New Book

New Book

August 15, 2023

By Andy F

Categories: Atheists, agnostics and freethinkers

Getting sober

I went to my first AA meeting after 17 years of drinking. Following years of loneliness and isolation, I finally found my tribe. It felt like connecting with the family I never had in childhood. In that sense, it was like a homecoming. The only stumbling blocks were two words in the AA literature; God and a higher power. Having had extremely negative experiences in childhood with religion and religious people, as a newcomer, I could not overcome my prejudice.

I have now been in AA for 39 years. With the help of agnostic-friendly sponsors, I have followed the steps several times. The AA program worked well for me as an agnostic, using the group and sponsor’s suggestions as powers greater than me. Through perseverance and open-mindedness to spiritual principles, I now have a sense of a higher consciousness that guides my life.

I still reject the religious idea of a monotheistic Father God. I continue to see myself as a spiritual seeker and enquiring agnostic. It is heartwarming to know that AA is full of atheists, agnostics, and freethinkers. Secular AA has become an established and international movement within the fellowship.

Bill Wilson, the co-founder of AA, embraced us completely.

“This was the great contribution of our atheists and agnostics. They had widened our gateway so that all who suffer might pass through, regardless of belief or lack of belief.”
Bill W.

An agnostic struggles with the twelve steps

My journey in AA as an agnostic has not been easy. I relapsed for years because I felt unable to do the twelve steps. Finally, I met some wise and sober old-timers who helped guide me through the program using the idea of a Group Of Drunks as a higher power.

In step two on page 27 of “The Twelve Steps and Twelve Traditions,” Bill Wilson writes;

“You can, if you wish, make AA itself your higher power.”

With these words of encouragement from Bill, it made the program achievable. It was the start of my journey towards recovery.  The steps work whether you believe in a religious God or not.

One of my sponsors pointed out that the twelfth step promises a spiritual awakening, not necessarily a God awakening.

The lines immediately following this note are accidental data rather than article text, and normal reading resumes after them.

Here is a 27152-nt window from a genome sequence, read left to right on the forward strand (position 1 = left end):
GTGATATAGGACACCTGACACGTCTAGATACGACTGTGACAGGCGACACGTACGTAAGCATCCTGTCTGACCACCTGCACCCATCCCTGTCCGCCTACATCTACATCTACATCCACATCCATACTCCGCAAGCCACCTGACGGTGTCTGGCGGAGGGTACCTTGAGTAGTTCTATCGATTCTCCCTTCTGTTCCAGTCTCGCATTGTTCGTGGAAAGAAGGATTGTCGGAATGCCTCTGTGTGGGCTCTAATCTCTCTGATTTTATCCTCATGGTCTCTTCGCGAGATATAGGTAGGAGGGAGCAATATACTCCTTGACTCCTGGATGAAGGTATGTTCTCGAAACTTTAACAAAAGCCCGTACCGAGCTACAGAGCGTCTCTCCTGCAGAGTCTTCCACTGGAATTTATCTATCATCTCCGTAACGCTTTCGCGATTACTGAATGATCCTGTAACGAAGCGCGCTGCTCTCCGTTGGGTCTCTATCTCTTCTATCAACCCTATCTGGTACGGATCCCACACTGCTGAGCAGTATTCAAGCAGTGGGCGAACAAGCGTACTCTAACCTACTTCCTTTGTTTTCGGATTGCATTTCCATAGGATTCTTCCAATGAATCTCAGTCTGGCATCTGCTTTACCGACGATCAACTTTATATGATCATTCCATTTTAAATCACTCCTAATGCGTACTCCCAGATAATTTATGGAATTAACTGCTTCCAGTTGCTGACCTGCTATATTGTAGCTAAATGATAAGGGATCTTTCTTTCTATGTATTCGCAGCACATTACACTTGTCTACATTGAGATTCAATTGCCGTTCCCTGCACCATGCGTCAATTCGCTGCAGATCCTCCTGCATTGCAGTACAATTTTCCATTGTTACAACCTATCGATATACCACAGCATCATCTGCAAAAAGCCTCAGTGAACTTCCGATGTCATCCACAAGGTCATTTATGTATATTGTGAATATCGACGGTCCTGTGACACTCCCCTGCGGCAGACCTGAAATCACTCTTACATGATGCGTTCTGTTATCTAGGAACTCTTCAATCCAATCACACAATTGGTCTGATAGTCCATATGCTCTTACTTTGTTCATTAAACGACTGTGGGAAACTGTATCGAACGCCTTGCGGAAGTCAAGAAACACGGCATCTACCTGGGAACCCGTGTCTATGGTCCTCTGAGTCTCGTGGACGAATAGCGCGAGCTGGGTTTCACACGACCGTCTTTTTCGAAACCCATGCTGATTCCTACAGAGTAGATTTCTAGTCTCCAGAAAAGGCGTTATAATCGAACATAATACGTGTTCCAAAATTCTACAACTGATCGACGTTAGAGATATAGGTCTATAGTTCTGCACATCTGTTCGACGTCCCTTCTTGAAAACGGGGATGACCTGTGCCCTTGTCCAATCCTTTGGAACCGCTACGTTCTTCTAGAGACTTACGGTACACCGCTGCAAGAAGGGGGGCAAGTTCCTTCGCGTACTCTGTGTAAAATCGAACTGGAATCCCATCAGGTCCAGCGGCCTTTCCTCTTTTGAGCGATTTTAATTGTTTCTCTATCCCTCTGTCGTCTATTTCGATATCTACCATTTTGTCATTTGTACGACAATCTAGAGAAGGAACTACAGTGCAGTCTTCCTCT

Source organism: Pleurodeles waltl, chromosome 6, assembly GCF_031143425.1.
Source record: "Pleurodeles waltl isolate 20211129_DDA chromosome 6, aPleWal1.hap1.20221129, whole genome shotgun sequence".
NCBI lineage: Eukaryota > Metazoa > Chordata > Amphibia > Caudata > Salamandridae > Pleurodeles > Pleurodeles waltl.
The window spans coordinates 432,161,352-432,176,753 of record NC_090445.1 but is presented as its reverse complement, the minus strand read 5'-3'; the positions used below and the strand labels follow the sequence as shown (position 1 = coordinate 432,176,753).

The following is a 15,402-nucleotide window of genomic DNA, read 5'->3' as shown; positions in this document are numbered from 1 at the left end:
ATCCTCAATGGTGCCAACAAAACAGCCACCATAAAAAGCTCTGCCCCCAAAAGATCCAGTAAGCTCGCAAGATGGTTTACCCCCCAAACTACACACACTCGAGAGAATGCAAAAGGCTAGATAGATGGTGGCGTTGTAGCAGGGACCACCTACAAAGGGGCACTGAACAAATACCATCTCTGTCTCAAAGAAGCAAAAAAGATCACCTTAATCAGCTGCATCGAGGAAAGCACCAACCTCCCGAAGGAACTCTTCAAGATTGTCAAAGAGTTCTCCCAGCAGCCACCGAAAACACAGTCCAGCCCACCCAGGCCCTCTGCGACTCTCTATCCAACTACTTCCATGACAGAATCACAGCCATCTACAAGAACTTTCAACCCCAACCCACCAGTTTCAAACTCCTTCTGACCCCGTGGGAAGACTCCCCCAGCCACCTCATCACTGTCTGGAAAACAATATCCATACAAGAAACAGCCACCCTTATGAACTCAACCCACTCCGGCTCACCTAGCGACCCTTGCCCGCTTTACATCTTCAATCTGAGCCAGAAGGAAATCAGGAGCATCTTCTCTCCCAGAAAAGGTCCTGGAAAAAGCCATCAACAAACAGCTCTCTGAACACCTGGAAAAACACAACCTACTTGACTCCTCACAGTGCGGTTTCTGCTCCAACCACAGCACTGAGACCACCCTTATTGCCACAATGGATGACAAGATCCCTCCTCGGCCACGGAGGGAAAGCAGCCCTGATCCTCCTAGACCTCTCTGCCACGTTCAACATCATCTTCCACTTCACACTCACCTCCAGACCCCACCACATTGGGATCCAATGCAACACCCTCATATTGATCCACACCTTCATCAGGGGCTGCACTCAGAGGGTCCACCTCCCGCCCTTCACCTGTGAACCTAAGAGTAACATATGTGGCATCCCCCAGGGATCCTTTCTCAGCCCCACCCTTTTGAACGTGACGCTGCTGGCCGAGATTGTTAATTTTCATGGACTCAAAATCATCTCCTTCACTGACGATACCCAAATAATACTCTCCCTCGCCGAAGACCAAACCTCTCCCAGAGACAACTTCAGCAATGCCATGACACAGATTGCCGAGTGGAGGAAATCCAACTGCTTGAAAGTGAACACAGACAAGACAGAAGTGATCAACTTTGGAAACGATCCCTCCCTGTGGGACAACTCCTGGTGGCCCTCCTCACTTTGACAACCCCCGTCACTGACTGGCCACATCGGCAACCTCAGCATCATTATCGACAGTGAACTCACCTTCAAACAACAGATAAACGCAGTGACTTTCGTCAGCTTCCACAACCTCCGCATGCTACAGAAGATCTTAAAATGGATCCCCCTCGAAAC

“Having had a spiritual awakening, as the result of these steps, we tried to carry this message to alcoholics and to practice these principles in all my affairs.”

Step twelve – BB “How it works” p 60

On a daily basis, I remind myself that I am “no longer running the show” of my life. (BB “Into action” pages 87 and 88) Surrendering alcoholic self-will in this way, I can carry a message of love and service to my brothers and sisters in recovery.

AA’s “Love, Unity, and Service” triangle begins to crack.

After many years of struggling with the religious idea of God in AA, I decided to write and publish The Twelve Steps for Agnostics. Its purpose was to help atheists, agnostics, and free thinkers believe that they, too, can stay happily sober. If the way I was shown could work for a serial relapser like me, they can work for anyone. The book is not my interpretation of the twelve steps. It is a collection of ideas based on the suggestions of agnostic-friendly sponsors and Big Book studies I attended over the years.

It didn’t take long for the book to come under vitriolic attack from the fundamentalist members of the AA “God Squad.”

Bill always wanted AA to be all-inclusive. The fellowship was to welcome atheists, agnostics, and freethinkers. In direct defiance of the unity holding AA together, I was told, “I can’t be a real alcoholic if I don’t believe in God.” This rigid and fundamentalist thinking is dismantling the unity of AA from within.

There is a sense of genuine concern when thinking about the negative effect of this kind of religious fundamentalism on vulnerable newcomers. Many of them cannot tolerate the idea of a religious God. To preserve the unity of AA, perhaps the time has come to increase the newcomer’s awareness that they have a choice of the kind of AA they want to be involved with when getting sober. Hard-core fundamentalist groups can damage people who feel very lost when they arrive in AA with a desire to stop drinking.

My New Book

I have been thinking about writing a new book for the longest time. After being told that I couldn’t be a real alcoholic if I didn’t believe in God, a new title came to me there and then.

“You can’t be a ‘real’ alcoholic if you don’t believe in God.” – A member’s experience of fundamentalism in twelve-step recovery.

The ‘Vision for You’ Group

It may be of interest to the reader that despite being an agnostic, I, too, spent three years in a hard-core group in London. The group that still exists today is known as the ‘Vision or You.’ It has a reputation for being a cult-like fundamentalist splinter group.

Believe it or not, I gained a lot of valuable information in that group. Some of what I learned continues to be helpful in my recovery. I also gained valuable insight into what drives AA fundamentalists. Being in the middle of their camp, so to speak, I was able to see how dominated they were by fear and insecurity. Sadly, that doesn’t make them any less dangerous to vulnerable newcomers.

My next project will be to write about my views and experiences with AA fundamentalism. During this time, I will be writing fewer blogs. I hope to have the new publication ready in the not-too-distant future.

Once published, it will be available on Amazon as a free Kindle book.

I hope to reconnect with you all soon.

In fellowship

Andy F 

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